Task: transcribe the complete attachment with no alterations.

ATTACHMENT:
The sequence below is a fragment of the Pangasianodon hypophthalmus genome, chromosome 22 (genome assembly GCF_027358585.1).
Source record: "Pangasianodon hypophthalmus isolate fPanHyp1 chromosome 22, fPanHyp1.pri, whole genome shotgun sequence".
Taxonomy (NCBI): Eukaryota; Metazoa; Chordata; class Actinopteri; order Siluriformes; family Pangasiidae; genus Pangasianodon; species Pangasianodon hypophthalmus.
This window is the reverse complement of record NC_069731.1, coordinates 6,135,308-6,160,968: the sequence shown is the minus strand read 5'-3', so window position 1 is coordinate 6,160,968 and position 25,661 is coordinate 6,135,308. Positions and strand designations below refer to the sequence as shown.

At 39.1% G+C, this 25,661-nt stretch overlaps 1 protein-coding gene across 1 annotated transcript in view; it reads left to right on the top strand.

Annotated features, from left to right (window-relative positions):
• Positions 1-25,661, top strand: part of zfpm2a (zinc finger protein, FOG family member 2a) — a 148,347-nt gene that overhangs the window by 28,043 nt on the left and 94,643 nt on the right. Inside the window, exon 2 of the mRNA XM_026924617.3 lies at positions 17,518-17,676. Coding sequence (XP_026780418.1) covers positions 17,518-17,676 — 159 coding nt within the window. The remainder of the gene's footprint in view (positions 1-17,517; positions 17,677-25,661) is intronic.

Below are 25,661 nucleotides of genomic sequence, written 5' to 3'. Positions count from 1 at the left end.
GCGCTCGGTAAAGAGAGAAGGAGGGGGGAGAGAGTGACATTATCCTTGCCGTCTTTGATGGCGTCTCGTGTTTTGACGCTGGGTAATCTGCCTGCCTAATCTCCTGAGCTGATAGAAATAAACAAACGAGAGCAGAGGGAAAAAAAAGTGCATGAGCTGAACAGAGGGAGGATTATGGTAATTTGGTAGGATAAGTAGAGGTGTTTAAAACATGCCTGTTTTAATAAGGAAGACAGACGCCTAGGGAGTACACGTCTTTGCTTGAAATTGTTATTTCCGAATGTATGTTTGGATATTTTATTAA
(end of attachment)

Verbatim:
The sequence below is a fragment of the Pangasianodon hypophthalmus genome, chromosome 22 (genome assembly GCF_027358585.1).
Source record: "Pangasianodon hypophthalmus isolate fPanHyp1 chromosome 22, fPanHyp1.pri, whole genome shotgun sequence".
Taxonomy (NCBI): Eukaryota; Metazoa; Chordata; class Actinopteri; order Siluriformes; family Pangasiidae; genus Pangasianodon; species Pangasianodon hypophthalmus.
This window is the reverse complement of record NC_069731.1, coordinates 6,135,308-6,160,968: the sequence shown is the minus strand read 5'-3', so window position 1 is coordinate 6,160,968 and position 25,661 is coordinate 6,135,308. Positions and strand designations below refer to the sequence as shown.

At 39.1% G+C, this 25,661-nt stretch overlaps 1 protein-coding gene across 1 annotated transcript in view; it reads left to right on the top strand.

Annotated features, from left to right (window-relative positions):
• Positions 1-25,661, top strand: part of zfpm2a (zinc finger protein, FOG family member 2a) — a 148,347-nt gene that overhangs the window by 28,043 nt on the left and 94,643 nt on the right. Inside the window, exon 2 of the mRNA XM_026924617.3 lies at positions 17,518-17,676. Coding sequence (XP_026780418.1) covers positions 17,518-17,676 — 159 coding nt within the window. The remainder of the gene's footprint in view (positions 1-17,517; positions 17,677-25,661) is intronic.

Below are 25,661 nucleotides of genomic sequence, written 5' to 3'. Positions count from 1 at the left end.
GCGCTCGGTAAAGAGAGAAGGAGGGGGGAGAGAGTGACATTATCCTTGCCGTCTTTGATGGCGTCTCGTGTTTTGACGCTGGGTAATCTGCCTGCCTAATCTCCTGAGCTGATAGAAATAAACAAACGAGAGCAGAGGGAAAAAAAAGTGCATGAGCTGAACAGAGGGAGGATTATGGTAATTTGGTAGGATAAGTAGAGGTGTTTAAAACATGCCTGTTTTAATAAGGAAGACAGACGCCTAGGGAGTACACGTCTTTGCTTGAAATTGTTATTTCCGAATGTATGTTTGGATATTTTATTAA